The global economy sure is facing plenty of risks right now. Greece remains a wildcard. Economies across Europe and Asia are slowing. And U.S. economic data is getting bumpy — with soft factory orders the latest example.
Yet nothing, it seems, can stop the freight train that is the American job market. On Friday, another strong payroll report confirmed the best run of job gains since 1997. On Tuesday, the latest data from government statisticians showed job openings at their highest level since 2001 — to a seasonally adjusted 5 million openings.
All indicators suggest that not only is the labor market tightening fast and increasing opportunities for out-of-work Americans, but it's setting the stage for a powerful surge of wage increases later this year.
As the chart above shows, the job openings rate increased to 3.5 percent in December. There was a similar increase in the rate of hires and quits (seen as a sign of confidence). Combined, the overall impression is of a job market that's having a tougher time finding qualified applicants. At the same time, and for the first time since before the recession, unhappy workers are feeling empowered enough to tell their bosses to take their job and shove it.
And while wage gains have yet to really accelerate, something known as the Beveridge curve, which economists use to measure how efficiently applicants and job openings are matched, suggests structural frictions are about to boost them in a big way.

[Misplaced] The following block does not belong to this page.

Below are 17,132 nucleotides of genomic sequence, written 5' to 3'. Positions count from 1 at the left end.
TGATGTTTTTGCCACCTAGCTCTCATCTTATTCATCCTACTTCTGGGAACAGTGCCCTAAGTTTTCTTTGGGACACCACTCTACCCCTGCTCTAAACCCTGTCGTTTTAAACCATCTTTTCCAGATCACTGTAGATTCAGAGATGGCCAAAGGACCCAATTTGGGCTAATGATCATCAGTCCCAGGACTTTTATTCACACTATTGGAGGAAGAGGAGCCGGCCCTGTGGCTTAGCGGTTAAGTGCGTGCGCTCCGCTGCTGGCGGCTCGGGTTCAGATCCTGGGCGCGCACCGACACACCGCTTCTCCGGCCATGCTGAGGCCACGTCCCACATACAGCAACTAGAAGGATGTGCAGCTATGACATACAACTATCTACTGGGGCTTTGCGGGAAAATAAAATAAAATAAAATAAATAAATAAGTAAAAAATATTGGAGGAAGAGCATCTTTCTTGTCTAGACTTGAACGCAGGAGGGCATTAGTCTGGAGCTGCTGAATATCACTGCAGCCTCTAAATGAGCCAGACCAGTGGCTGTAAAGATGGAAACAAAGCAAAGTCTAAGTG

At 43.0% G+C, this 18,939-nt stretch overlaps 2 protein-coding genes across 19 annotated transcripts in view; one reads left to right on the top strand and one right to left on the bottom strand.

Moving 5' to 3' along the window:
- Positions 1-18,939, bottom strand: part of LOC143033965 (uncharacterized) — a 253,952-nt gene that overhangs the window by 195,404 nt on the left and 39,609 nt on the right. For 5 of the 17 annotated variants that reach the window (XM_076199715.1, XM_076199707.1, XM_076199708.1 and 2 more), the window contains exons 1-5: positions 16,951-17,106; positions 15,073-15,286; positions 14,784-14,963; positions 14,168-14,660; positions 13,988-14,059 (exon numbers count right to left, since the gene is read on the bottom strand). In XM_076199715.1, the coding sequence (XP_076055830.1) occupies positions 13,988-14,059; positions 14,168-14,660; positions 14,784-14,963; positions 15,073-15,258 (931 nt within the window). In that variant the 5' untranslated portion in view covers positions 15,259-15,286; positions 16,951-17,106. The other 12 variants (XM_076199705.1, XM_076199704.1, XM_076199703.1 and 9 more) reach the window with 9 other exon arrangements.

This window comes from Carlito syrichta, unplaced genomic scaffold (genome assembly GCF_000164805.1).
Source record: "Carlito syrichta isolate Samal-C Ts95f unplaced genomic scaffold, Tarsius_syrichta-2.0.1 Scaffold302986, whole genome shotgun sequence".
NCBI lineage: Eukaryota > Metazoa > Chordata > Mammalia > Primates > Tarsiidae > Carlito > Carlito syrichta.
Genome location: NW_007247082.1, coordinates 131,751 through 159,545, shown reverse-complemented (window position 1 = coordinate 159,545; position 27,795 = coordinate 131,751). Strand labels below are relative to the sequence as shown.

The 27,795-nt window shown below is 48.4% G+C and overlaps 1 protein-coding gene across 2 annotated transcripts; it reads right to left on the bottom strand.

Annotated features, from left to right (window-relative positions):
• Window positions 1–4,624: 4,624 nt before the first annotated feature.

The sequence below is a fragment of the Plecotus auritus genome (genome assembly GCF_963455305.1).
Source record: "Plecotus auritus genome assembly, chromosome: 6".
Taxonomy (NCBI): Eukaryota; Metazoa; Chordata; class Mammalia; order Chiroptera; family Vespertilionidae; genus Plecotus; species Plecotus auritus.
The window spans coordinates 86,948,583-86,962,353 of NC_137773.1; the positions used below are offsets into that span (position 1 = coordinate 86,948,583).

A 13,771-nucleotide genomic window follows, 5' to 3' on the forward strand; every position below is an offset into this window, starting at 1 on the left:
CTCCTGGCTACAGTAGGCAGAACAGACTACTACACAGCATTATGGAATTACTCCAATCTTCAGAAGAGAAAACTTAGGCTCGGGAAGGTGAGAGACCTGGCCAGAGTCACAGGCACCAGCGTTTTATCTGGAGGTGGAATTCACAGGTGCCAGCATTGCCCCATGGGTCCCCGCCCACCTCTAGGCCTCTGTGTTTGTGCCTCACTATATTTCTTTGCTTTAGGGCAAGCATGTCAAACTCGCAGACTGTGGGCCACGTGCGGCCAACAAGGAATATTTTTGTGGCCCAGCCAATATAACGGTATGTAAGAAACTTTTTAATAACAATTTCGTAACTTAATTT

The prospect of accelerating wages is backed up by data from business surveys — such as the NFIB survey — showing employers are having a tough time filling positions and are preparing for pay raises to keep their workers and attract new ones.
Structural problems may be artificially boosting the unemployment rate. During the last business cycle, the level of job openings we’ve got now was associated with an unemployment rate near 4 percent instead of the 5.7 percent we're at now. Translation: The job market is tighter than it looks.
As any Econ 101 student will tell you, when demand for something increases and the supply decreases, the price will go up. Thus, as long as this momentum in hiring continues, wages should start lifting from their current rate. Within Friday's payroll report data, Société Générale economist Brian Jones noted that average hourly earnings increased to 2.2 percent on a year-over-year basis. He called it, "a wage increase worth waiting for."
Tuesday's data suggests there's more where that came from.
The lift in take-home pay will have knock-on benefits for other areas of the economy. We could already be seeing signs of that. A just-released Fannie Mae survey found that 67 percent of Americans think now is a good time to buy a home (up from 64 percent in December) while 44 percent of sellers think now is a good time to list (up from 40 percent).
The big unknown is whether the problems that threaten the U.S. economy this year — from Greek contagion fears to the specter of a Federal Reserve rate hike later this year — will undermine the job market. If they do, it could happen right as regular working Americans are finally about to experience higher take home pay.
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